Alimony, also called “spousal support” or “maintenance,” is a contract that says one spouse must pay the other money during and after a divorce. The amount of alimony is based on many different factors, such as how long the couple was married, how well they lived together, and how much each person could earn.
In Kentucky, spousal support ends automatically when the person receiving it gets married again. But it isn’t always easy to move on after a divorce.
What happens if the person receiving alimony gets into a serious relationship with someone new but doesn’t get married or move in together?
This is called “cohabitation,” and the person getting alimony will often hide it for as long as possible so that the payments keep coming. If it is found that cohabitation is happening, alimony can be stopped, changed, or ended.
What does it mean to "live together" in Kentucky?
The state of Kentucky defines cohabitation as “a mutually supportive, close personal relationship in which a couple has taken on duties and rights that are usually associated with marriage or a civil union but does not necessarily share a single household.”
The courts look at 8 things to decide if a couple is living together:
- finances that are tied together, such as joint bank accounts and other assets or debts
- Splitting living costs
- Living together, how often you talk, and other signs of a close, mutually supportive relationship
- Recognition of the couple’s relationship by their friends and family
- How long have they been together
- The promise of help with money from the new partner
- Sharing the housework
- Any other evidence the court thinks is important.
The couple doesn’t have to live together full-time to be considered “cohabiting.”
Who decides changes in alimony?
To ask for a hearing in front of a judge, the person paying alimony must file a motion with the courts. The judge will then look at the preliminary evidence and decide which criteria are most important in that case. The judge makes a decision based on his or her own opinion, not on a strict formula or set of rules.
Often, the person who gets alimony will "deny, deny, deny."
Be ready for the spousal support recipient to say no to living together because he or she doesn’t want the payments to stop. Unfortunately, the person who pays alimony has to prove that the ex-spouse is living with someone else, which can be hard to do.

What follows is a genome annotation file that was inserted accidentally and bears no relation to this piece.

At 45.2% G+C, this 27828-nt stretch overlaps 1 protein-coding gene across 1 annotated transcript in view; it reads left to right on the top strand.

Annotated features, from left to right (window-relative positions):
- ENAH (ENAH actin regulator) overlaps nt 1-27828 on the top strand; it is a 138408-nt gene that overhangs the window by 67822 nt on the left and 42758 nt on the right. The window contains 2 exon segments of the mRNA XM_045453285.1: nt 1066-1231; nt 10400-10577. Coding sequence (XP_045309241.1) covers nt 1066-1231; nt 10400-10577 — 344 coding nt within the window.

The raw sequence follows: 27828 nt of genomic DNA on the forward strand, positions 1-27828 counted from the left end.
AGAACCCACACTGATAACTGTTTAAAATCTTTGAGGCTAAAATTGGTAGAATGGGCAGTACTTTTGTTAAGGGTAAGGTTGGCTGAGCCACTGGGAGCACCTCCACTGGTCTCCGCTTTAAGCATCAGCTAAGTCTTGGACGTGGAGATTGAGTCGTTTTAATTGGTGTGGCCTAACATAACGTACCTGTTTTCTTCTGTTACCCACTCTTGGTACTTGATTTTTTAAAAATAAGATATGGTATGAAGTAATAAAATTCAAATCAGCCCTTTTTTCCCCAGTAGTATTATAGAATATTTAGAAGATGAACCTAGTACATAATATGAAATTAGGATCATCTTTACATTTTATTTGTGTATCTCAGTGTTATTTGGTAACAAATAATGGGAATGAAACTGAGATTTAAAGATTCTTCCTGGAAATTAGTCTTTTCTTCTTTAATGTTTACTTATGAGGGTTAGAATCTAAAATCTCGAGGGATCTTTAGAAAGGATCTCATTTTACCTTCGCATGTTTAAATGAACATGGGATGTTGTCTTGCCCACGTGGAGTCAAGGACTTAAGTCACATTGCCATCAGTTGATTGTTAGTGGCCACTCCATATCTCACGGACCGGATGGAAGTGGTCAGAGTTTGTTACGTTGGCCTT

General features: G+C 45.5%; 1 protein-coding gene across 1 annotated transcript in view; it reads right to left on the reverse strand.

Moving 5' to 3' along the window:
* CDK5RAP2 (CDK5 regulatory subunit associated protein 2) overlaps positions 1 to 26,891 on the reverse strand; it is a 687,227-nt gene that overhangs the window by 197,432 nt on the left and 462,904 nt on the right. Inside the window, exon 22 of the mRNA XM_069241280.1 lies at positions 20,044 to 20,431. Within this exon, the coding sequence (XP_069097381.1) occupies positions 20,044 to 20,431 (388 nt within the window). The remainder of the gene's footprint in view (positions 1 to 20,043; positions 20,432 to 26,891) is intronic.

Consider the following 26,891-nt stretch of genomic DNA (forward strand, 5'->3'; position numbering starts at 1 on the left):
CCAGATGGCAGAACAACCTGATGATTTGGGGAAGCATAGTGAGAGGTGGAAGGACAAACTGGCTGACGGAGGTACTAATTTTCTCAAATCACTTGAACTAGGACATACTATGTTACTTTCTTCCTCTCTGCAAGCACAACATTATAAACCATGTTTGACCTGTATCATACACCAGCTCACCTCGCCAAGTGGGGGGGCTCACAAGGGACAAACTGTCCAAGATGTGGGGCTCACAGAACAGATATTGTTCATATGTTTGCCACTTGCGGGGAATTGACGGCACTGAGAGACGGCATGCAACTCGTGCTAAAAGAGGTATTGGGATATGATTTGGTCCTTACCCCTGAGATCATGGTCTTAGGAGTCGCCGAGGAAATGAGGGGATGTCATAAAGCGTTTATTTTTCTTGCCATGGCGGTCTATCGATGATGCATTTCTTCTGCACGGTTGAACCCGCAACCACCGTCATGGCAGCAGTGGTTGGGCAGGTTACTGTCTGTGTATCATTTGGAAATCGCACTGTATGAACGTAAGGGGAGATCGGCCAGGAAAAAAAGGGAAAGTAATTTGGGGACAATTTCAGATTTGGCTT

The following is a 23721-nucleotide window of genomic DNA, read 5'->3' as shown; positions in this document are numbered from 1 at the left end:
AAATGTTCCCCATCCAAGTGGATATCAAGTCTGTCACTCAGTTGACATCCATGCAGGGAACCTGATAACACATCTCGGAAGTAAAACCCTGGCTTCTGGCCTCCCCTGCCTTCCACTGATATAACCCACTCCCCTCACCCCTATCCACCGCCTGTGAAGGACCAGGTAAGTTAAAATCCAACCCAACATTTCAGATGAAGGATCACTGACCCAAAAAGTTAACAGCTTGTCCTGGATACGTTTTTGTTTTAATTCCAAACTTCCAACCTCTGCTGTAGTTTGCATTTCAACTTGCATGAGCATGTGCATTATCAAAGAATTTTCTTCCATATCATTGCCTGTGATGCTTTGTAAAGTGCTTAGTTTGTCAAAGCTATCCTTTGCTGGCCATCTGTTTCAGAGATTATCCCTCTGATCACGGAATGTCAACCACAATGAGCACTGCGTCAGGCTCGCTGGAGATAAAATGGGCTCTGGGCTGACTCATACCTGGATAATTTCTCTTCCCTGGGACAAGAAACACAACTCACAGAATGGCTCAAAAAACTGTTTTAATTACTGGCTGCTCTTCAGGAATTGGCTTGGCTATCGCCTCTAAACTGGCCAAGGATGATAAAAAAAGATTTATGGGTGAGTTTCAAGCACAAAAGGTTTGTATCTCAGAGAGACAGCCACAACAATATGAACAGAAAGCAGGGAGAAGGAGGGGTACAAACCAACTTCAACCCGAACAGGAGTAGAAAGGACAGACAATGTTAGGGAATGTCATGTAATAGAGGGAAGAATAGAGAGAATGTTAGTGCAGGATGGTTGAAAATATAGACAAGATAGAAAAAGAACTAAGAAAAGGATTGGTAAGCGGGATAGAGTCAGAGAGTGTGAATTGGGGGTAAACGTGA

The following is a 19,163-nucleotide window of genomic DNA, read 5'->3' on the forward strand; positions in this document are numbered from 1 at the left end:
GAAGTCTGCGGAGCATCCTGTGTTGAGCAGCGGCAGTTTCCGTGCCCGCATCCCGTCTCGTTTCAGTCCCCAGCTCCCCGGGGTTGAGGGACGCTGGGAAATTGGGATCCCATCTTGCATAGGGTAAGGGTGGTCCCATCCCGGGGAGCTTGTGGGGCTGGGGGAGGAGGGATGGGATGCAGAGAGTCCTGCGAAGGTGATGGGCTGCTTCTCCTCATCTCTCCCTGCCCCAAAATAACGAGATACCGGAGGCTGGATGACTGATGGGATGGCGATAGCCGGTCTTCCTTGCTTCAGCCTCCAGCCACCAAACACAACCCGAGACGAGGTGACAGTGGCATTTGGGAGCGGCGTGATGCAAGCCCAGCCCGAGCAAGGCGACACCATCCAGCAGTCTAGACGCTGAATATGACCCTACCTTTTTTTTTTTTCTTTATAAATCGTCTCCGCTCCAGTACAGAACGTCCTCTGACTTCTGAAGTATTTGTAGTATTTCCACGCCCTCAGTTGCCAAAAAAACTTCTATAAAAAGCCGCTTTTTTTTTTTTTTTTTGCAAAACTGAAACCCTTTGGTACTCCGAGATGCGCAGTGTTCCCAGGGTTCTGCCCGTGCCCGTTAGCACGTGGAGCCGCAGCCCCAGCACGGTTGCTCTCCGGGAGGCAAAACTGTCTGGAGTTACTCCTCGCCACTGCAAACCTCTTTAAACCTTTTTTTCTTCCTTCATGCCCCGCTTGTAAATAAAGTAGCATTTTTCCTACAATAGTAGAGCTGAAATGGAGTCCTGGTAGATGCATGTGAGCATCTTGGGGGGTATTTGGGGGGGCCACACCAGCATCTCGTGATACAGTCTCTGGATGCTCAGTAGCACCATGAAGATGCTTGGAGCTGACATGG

The person who is paying alimony must ask the court to change it and show “prima facie” evidence that the couple is living together. If the court thinks this evidence is enough, it may give you more time to find more proof, like financial records.
Experienced divorce lawyers have relationships with professionals who can help you gather evidence.
- Private investigators are used to keeping an eye on social media sites, recording essential moments, and looking for patterns of cohabitation.
- Forensic accountants will interpret financial statements during discovery, look for changes in spending habits, and find patterns of shared financial responsibility.
The "Alimony Reform Act" makes it easier for payments to be changed.
The Kentucky Alimony Reform Act of 2014 means that a relationship is no longer “cohabiting” if the recipient doesn’t live with the other person full-time. This change makes it a lot easier for the paying spouse to prove their case.
But the new law doesn’t change divorce agreements that have already been made. It only applies to divorce cases that are still going on and a few settlements that didn’t deal with a relevant issue.
Since the development is still fairly new, case law is still figuring out how to apply them. The divorce lawyers at Paducah Divorce Lawyers keep a close eye on the case law and change how we handle alimony and cohabitation cases based on what we learn.
Kentucky (US) Legal Battles Can Be Avoided Over Living Together
Unlike child support, there is no set formula or procedure for how alimony changes are made. Because of this subjectivity, legal battles over cohabitation can get very heated.
If you still need to finish your divorce, you have a chance to stop future problems before they start. Couples can put a “cohabitation clause” in their divorce agreement that clearly defines what “cohabitation” means and spells out exactly when alimony payments will stop.
For Kentucky alimony changes, you should always talk to a lawyer.
Alimony is not a suggestion, it’s the law. If you try to avoid paying your alimony, you could be charged with disobeying the court. In extreme cases, you could face jail time.
If you don’t agree with the way your alimony is set up now, do the right thing. Hire a lawyer and file a motion with the system to change the terms of your agreement.
Every situation is unique. The divorce lawyers at Paducah Divorce Lawyers will help you organize the facts of your case and gather the right evidence to prove cohabitation.